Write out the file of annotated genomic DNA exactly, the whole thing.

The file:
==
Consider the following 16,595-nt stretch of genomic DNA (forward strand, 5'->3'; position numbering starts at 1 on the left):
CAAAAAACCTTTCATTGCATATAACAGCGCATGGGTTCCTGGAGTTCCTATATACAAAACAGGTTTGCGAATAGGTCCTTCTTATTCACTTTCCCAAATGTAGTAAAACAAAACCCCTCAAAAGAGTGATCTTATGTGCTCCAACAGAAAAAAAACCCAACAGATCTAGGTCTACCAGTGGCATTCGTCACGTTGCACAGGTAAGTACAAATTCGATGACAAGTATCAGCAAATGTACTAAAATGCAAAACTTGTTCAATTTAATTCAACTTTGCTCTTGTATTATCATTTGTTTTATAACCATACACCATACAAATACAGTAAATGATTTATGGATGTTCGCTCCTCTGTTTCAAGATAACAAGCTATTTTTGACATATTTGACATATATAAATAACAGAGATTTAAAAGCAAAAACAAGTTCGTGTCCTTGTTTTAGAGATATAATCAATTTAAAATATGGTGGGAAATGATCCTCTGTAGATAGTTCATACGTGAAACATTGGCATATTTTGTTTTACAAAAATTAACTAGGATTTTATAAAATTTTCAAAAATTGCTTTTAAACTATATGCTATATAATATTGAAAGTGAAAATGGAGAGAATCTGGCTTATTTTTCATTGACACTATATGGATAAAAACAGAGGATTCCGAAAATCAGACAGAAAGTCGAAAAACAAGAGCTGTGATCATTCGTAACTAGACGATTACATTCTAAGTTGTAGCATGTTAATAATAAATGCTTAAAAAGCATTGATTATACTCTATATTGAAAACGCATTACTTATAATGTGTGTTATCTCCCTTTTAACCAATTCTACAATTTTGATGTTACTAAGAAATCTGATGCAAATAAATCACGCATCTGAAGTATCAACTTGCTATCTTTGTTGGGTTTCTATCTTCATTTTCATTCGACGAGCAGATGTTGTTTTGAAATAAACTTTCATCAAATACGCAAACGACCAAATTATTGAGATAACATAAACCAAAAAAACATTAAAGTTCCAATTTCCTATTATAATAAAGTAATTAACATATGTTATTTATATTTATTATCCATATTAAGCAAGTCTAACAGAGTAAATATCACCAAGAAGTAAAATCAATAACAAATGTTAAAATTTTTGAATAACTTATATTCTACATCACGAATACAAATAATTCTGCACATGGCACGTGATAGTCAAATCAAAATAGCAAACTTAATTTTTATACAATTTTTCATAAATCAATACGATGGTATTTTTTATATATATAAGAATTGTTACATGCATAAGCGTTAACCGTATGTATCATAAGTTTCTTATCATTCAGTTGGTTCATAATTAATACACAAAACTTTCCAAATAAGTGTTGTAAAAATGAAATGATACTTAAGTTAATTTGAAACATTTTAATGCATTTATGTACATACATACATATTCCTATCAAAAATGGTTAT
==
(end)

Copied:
Consider the following 16,595-nt stretch of genomic DNA (forward strand, 5'->3'; position numbering starts at 1 on the left):
CAAAAAACCTTTCATTGCATATAACAGCGCATGGGTTCCTGGAGTTCCTATATACAAAACAGGTTTGCGAATAGGTCCTTCTTATTCACTTTCCCAAATGTAGTAAAACAAAACCCCTCAAAAGAGTGATCTTATGTGCTCCAACAGAAAAAAAACCCAACAGATCTAGGTCTACCAGTGGCATTCGTCACGTTGCACAGGTAAGTACAAATTCGATGACAAGTATCAGCAAATGTACTAAAATGCAAAACTTGTTCAATTTAATTCAACTTTGCTCTTGTATTATCATTTGTTTTATAACCATACACCATACAAATACAGTAAATGATTTATGGATGTTCGCTCCTCTGTTTCAAGATAACAAGCTATTTTTGACATATTTGACATATATAAATAACAGAGATTTAAAAGCAAAAACAAGTTCGTGTCCTTGTTTTAGAGATATAATCAATTTAAAATATGGTGGGAAATGATCCTCTGTAGATAGTTCATACGTGAAACATTGGCATATTTTGTTTTACAAAAATTAACTAGGATTTTATAAAATTTTCAAAAATTGCTTTTAAACTATATGCTATATAATATTGAAAGTGAAAATGGAGAGAATCTGGCTTATTTTTCATTGACACTATATGGATAAAAACAGAGGATTCCGAAAATCAGACAGAAAGTCGAAAAACAAGAGCTGTGATCATTCGTAACTAGACGATTACATTCTAAGTTGTAGCATGTTAATAATAAATGCTTAAAAAGCATTGATTATACTCTATATTGAAAACGCATTACTTATAATGTGTGTTATCTCCCTTTTAACCAATTCTACAATTTTGATGTTACTAAGAAATCTGATGCAAATAAATCACGCATCTGAAGTATCAACTTGCTATCTTTGTTGGGTTTCTATCTTCATTTTCATTCGACGAGCAGATGTTGTTTTGAAATAAACTTTCATCAAATACGCAAACGACCAAATTATTGAGATAACATAAACCAAAAAAACATTAAAGTTCCAATTTCCTATTATAATAAAGTAATTAACATATGTTATTTATATTTATTATCCATATTAAGCAAGTCTAACAGAGTAAATATCACCAAGAAGTAAAATCAATAACAAATGTTAAAATTTTTGAATAACTTATATTCTACATCACGAATACAAATAATTCTGCACATGGCACGTGATAGTCAAATCAAAATAGCAAACTTAATTTTTATACAATTTTTCATAAATCAATACGATGGTATTTTTTATATATATAAGAATTGTTACATGCATAAGCGTTAACCGTATGTATCATAAGTTTCTTATCATTCAGTTGGTTCATAATTAATACACAAAACTTTCCAAATAAGTGTTGTAAAAATGAAATGATACTTAAGTTAATTTGAAACATTTTAATGCATTTATGTACATACATACATATTCCTATCAAAAATGGTTAT